Monday, November 5, 2007

Cakes and Ale by W Somerset Maugham

This quiet book is a joy to read. In another writer's hands the subject matter could easily have become rather sordid and angst-ridden, but Maugham has a light touch that is so engaging and delightful you are won over by the character of Rosie, even when your intellect tells you that you shouldn't be - which reflects how the characters in the story react to her.

The story begins at the end. Edward Driffield, a famous novelist, has died a little while before the story begins; from humble beginnings, at the end of his life he was considered to be the Grand Old Man of English letters, in large part due to the exertions of his second wife. The narrator, Willie Ashenden, knew him and his first wife when he was younger; he is called upon by Alroy Kear, who is about to write a life of Ted Driffield and wants to know about his experiences of Driffield.

Kear's attitude towards writing Driffield's life is a warning to us all about not implicitly accepting the veracity of biographies - they will always be written to portray the writer's idea of the subject.

'It would be rather amusing to show the man with his passion for beauty and his careless treatment of his obligations, his fine style and his personal hatred of soap and water, his idealism and his tippling in disreputable pubs; but honestly, would it pay? They'd only say I was imitating Lytton Strachey. No, I think I shall do much better to be allusive and charming and rather subtle, you know the sort of thing, and tender.'

Ashenden has no intention of discussing most of his recollections with Kear but begins to privately reminisce about his experiences of Ted Driffield, a quiet man in a loud suit when he first met him, and his wife Rosie who used to be a barmaid. The couple were frowned upon in the small town because of their humble backgrounds and Rosie's less than pure reputation, and Ashenden, as an awkward fifteen year old, is prepared to cut them as his social inferiors.
However, from the moment that Rosie collides with him on her bike she begins to weave a magical spell over him.

'I did not, of course, realise it then but there was a disarming frankness in her manner that put one at one's ease. She talked with a kind of eagerness, like a child bubbling over with the zest of life, and her eyes were lit all the time by her engaging smile. I did not know why I liked it. I should say it was a little sly, if slyness were not a displeasing quality; it was too innocent to be sly. It was mischievous rather, like that of a child who has done something that he thinks funny but is well aware that you will think rather naughty.'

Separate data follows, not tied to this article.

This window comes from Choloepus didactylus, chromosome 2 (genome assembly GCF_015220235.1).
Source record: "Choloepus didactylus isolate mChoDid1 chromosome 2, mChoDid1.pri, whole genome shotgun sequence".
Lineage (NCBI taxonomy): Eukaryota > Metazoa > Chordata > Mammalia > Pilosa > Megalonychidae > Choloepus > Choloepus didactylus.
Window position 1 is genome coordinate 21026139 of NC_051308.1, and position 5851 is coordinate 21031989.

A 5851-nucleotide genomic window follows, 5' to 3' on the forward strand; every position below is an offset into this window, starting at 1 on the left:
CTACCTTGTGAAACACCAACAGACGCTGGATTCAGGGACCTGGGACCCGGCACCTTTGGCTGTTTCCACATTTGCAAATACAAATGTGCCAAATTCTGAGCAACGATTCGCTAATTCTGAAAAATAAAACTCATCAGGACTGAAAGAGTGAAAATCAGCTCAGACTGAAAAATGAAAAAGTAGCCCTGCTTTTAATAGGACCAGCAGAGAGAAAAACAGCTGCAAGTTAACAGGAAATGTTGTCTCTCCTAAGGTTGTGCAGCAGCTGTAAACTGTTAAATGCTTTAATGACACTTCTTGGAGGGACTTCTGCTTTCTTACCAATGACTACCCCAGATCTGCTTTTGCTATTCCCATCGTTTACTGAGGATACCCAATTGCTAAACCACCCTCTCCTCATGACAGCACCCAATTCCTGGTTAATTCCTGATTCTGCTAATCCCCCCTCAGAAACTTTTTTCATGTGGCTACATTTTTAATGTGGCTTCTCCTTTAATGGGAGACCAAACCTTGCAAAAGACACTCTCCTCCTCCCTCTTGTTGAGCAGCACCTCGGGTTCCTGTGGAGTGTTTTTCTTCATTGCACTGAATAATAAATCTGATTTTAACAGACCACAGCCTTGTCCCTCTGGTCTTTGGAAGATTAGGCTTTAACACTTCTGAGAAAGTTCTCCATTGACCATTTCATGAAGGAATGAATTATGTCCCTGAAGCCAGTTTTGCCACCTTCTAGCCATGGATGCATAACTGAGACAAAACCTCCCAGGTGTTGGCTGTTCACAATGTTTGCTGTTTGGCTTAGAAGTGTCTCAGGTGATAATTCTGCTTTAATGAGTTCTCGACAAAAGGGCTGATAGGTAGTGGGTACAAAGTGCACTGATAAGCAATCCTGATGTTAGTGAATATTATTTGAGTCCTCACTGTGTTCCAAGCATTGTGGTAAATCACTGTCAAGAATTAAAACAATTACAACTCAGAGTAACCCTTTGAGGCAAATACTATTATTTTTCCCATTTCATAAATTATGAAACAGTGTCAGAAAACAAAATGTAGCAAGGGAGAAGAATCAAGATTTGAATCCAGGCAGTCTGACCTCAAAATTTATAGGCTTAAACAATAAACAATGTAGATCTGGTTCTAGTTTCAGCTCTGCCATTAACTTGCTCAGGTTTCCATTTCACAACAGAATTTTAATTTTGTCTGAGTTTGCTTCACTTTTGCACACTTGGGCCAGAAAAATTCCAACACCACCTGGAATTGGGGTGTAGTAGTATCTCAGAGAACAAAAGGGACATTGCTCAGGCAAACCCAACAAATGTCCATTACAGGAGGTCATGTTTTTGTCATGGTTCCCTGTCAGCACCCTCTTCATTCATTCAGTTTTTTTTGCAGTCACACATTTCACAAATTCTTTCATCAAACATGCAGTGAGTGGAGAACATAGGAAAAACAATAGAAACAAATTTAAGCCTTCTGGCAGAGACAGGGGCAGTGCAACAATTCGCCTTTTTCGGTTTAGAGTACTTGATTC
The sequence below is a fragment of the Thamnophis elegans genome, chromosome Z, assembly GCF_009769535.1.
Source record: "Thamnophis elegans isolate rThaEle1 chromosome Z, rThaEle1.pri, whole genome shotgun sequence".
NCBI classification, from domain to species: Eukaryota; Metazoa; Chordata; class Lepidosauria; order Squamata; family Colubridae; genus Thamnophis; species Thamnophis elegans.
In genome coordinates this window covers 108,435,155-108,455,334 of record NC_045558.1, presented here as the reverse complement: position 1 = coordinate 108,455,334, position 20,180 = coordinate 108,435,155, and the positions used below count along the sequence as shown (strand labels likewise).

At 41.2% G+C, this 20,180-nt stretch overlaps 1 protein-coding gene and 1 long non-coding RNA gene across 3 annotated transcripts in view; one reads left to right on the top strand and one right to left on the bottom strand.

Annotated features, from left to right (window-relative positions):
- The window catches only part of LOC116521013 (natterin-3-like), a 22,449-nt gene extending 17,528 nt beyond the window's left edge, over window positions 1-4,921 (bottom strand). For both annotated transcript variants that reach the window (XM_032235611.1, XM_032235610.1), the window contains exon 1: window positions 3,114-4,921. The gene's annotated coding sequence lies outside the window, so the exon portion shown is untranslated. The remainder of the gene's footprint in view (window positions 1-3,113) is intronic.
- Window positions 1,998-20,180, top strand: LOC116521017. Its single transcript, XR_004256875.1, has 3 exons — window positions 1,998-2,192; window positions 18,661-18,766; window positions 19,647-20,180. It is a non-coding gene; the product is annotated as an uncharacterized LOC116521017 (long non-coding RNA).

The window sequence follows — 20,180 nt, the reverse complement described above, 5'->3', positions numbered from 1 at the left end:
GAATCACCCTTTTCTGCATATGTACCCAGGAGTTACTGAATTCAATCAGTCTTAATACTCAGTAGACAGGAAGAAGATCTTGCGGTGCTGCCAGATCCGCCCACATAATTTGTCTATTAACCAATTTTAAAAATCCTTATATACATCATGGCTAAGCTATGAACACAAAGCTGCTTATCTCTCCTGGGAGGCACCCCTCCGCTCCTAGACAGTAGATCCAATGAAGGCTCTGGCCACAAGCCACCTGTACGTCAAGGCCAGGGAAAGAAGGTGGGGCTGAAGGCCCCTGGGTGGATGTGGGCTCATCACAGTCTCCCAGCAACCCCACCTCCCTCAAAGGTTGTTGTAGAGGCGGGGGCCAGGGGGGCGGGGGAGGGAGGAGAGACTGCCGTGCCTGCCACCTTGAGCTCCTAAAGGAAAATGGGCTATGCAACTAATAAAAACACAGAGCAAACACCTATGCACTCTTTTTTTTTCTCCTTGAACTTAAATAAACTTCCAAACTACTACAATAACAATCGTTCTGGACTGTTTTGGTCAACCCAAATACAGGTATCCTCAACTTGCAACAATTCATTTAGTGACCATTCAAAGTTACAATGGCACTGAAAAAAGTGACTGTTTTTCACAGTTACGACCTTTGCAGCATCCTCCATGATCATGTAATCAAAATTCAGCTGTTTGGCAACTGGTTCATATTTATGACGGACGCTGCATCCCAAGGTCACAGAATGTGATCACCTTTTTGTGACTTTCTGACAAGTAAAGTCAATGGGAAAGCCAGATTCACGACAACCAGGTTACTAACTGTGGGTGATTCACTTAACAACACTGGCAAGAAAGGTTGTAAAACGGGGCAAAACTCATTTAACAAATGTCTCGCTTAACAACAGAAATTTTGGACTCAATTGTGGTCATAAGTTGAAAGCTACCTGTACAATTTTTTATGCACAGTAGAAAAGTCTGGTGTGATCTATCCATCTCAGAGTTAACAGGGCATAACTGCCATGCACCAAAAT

Rosie dominates the book; even when she is not directly in the action it all revolves around her and the feelings she inspires, positive feelings from those who knew her but also negative ones, as Kear attempts to whitewash over her part in Driffield's life and writing.

Rosie should not be appealing; she is promiscuous, giving herself to every man who wants her, cheating on poor Ted virtually in front of him but still she remains a loveable, attractive character. The novel describes Ashenden's development from a boy into a man and the large part that Rosie played in that, as he becomes closer to the Driffields and their circle. He has to deal with becoming aware of her as a woman, and then with the jealousy and other emotions that are an inescapable part of such a relationship. However, as everyone in Rosie's life, he is unable to be bitter about her; she is described by an artist in her circle as 'like the sun shining silver' and, like the sun, while she may shine on someone for a time, she belongs to no one. This is what is so attractive about her, she takes a joy in everything, and moves through life determined to have the best of it.

Although the character of Rosie dominates the novel, the gentle smiling Ted is the one that I felt most attached to. Quietly sitting in the background while everyone discusses his work, not seeming to care about playing the author but taking everything in and knowing a lot more about his wife's actions than anyone, including her, realises, he is a sympathetic character. It is hard to not feel sorry for him when at the end of his life his second wife, who was conscious of his literary reputation, tries to stop him from stealing out to prop up the bar at the local pub despite the fact that it makes him happy.

This book is funny, charming and, at times, incredibly moving but all in such a simple unpretentious way that it was only after I finished it that I realised just how powerful it is and how much the story will stay with me.

3 comments:

Becky said...

This book sounds far more tempting than any blurb I have looked at has managed to convey. I agree with you about Maugham's writing too - his simplicity is deceptive because his characters really live. And so they do stay with you.

Leigh Russell said...

Maugham writes in a very readable style, and the other thing I like about him is that he tells a good story.

Eloise said...

Thanks Becky. The blurb on the back of my 1970s edition talked of 'the barmaid with a heart of gold', which made me imagine a sort of Darling Buds of May story, completely misleading.

Your right Leigh, he tells an excellent story in this book.